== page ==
Russia's Ahktubinsk flight-test centre is crucial to its testing capability.

Alexander Velovich/MOSCOW

ONE OF RUSSIA'S most sensitive air bases celebrated its 75th anniversary in September, against a background of economic turmoil and serious doubts about many of the programmes in development at the Ahktubinsk State Flight Test Centre. GLITs, to use its Russian acronym, lies at the heart of the air force's weapons test and integration capability.


Built in 1960 on the steppe of the lower Volga near the village of Vladimirovka in southern Russia, Ahktubinsk remains one of the key centres for the air force.

It has gained in importance since the collapse of the Soviet Union, because many other former test ranges are no longer within Russia's borders. Important ranges at Turgiy, Suyunduk, Terekta and Guryev in Kazakhstan, and the naval-aviation site in Feodosia - which has become the indigenous flight-test centre for Ukraine's air force in the Crimea - are no longer available.

In replacing these ranges, the Russian air force has set up a weapons-test range in North Caucasus, near Nalchik, while a naval-aviation centre has been established at Gelendjik.

Summing up the scope of the work carried out by GLITs, its commander, Maj Gen Yuriy Klishin, says: "We test anything that flies, separates or rotates in the air." The air force says that GLITs, despite financial difficulties, continues to work on programmes such as the Sukhoi Su-27M (also known as the Su-35), Su-27IB (Su-34) and Su-25T, Beriev A-40 Albatross, Mikoyan MiG-31M and the Myasishchev M-55 reconnaissance aircraft. Flight-testing of the Mikoyan MiG-29M is also expected to resume soon. Many of these projects have been in test at the centre for years, although there are few signs that service entry is imminent for them.

The trajectory-measurement site, equipped with a myriad of data-gathering and telemetry systems connected to the main computer centre servicing the Groshevo weapons-test range associated with Ahktubinsk, is something of which the GLITs commander is proud. "We have had the opportunity to visit the US Air Force's Edwards flight-test centre in California and we discovered that we are not inferior to them," claims Klishin.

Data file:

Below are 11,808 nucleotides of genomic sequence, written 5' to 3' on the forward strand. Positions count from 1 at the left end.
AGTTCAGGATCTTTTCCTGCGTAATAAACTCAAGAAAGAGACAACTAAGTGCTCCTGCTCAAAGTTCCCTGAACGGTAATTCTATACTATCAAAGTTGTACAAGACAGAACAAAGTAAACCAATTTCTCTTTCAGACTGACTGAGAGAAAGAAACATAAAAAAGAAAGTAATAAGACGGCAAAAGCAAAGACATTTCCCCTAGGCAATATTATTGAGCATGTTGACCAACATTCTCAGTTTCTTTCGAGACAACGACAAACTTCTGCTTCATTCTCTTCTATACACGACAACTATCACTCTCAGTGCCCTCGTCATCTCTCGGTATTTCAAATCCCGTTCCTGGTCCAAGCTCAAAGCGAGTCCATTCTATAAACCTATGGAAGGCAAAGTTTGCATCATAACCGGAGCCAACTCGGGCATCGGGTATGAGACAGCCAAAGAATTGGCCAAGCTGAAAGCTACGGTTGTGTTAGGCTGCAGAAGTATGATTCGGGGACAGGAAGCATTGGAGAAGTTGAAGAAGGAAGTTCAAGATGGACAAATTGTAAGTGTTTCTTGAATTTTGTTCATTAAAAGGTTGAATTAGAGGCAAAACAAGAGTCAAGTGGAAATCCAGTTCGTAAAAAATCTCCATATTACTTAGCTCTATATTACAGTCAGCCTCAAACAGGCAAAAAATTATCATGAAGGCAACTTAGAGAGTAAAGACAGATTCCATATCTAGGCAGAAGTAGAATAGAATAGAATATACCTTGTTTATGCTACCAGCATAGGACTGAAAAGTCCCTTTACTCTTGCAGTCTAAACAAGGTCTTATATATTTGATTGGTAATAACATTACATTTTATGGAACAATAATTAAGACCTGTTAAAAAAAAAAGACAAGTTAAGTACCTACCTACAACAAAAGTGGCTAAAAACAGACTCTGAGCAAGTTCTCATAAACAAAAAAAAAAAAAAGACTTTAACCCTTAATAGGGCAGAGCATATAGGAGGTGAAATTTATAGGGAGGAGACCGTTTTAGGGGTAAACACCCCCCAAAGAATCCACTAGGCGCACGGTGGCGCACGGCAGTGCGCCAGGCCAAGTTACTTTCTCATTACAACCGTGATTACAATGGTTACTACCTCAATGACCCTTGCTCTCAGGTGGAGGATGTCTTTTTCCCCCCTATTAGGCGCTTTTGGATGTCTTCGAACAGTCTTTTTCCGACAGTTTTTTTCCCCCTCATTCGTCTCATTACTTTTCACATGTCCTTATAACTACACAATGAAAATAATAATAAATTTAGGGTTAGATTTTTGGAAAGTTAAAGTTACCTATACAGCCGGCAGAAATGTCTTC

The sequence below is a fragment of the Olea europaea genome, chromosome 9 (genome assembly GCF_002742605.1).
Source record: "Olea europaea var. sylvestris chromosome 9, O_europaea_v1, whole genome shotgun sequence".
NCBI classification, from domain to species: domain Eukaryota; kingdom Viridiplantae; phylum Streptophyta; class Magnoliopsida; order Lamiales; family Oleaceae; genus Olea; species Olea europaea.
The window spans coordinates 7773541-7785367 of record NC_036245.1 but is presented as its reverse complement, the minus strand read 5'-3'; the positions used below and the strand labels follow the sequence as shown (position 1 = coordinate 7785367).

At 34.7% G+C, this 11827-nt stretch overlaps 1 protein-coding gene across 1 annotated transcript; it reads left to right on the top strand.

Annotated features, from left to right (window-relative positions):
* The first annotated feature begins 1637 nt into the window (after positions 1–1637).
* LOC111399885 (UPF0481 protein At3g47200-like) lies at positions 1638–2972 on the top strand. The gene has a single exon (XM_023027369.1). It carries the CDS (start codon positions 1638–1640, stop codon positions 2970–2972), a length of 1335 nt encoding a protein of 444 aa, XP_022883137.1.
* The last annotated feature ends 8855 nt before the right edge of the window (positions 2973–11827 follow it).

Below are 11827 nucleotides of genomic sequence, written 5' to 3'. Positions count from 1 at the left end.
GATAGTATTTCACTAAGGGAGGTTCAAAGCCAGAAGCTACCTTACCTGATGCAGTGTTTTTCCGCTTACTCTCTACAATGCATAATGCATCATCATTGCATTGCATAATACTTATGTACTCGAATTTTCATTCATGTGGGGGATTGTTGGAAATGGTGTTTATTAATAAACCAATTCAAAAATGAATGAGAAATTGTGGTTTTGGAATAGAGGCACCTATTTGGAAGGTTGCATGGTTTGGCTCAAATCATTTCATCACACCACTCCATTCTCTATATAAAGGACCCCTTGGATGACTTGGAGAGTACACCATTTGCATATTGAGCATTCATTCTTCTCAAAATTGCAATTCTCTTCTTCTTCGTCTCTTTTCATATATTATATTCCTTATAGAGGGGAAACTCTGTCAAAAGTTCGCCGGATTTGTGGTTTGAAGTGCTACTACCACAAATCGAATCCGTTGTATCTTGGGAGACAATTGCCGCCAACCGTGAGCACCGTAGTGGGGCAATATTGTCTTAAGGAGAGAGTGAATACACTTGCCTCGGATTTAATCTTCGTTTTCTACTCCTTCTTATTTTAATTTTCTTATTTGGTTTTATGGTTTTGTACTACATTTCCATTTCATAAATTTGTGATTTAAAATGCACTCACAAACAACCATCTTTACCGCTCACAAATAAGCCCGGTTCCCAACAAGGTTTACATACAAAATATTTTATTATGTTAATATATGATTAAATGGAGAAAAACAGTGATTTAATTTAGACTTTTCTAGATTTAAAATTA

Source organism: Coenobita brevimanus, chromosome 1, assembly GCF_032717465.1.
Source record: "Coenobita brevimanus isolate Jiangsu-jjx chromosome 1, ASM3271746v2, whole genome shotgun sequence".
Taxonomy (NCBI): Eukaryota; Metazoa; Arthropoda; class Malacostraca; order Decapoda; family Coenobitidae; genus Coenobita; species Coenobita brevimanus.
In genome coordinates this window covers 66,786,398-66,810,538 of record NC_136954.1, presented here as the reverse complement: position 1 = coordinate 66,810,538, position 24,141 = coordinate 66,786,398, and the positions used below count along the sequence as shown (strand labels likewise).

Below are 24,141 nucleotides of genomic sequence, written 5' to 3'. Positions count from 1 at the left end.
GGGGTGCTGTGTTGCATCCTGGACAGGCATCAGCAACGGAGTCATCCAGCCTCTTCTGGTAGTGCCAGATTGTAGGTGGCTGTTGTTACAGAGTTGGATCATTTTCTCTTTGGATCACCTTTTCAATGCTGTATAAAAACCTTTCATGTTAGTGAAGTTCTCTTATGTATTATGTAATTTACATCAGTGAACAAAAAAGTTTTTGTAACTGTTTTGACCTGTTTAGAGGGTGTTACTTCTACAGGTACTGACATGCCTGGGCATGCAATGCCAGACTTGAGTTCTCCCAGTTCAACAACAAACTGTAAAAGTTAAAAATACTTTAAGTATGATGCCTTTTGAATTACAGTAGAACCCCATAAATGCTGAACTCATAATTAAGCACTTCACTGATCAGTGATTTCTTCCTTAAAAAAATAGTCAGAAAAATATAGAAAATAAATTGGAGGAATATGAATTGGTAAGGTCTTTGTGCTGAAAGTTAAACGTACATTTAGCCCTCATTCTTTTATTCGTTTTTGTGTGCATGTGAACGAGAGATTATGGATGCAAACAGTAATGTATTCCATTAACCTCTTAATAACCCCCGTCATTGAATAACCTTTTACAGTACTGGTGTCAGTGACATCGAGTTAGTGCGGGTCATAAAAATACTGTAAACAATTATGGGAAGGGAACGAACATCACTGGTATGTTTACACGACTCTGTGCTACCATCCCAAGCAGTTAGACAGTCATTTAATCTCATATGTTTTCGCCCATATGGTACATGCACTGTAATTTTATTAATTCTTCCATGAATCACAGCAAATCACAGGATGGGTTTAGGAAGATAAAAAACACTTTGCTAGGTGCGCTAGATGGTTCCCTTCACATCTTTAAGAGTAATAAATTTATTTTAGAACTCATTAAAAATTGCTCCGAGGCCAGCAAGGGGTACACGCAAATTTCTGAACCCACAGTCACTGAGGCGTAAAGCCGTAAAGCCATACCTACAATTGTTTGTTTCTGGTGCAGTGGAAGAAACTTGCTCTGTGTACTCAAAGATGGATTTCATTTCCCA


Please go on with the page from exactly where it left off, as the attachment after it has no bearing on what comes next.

The collapse of the Soviet Union has seriously affected the way in which GLITs is operated. The average flying time logged by test pilots at Ahktubinsk in 1994 was only 45h; less than one-third of the number of being flown in the late 1980s. The reduction is in part the result of fuel and spares shortages.


Inadequate funding has also seen many of GLITs military pilots leave, primarily because of the low salary level. Col Vladimir Kachanov, the head of fighter flight-test programmes and lead pilot on the Su-27M, says that the number of his subordinates has fallen from 52 to 32.

Along with the need for investment in the software at Ahktubinsk, much of the centre's hardware infrastructure is badly in need of renovation. The site's two runways, its engineering and communications and the road network are described as being "in a very sad state".

Despite the day-to-day problems of operating Ahktubinsk on a shoestring, training and education programmes continue at the centre. In 1994, a specialised school, which included basic pilot training, was established at the base.

Source: Flight International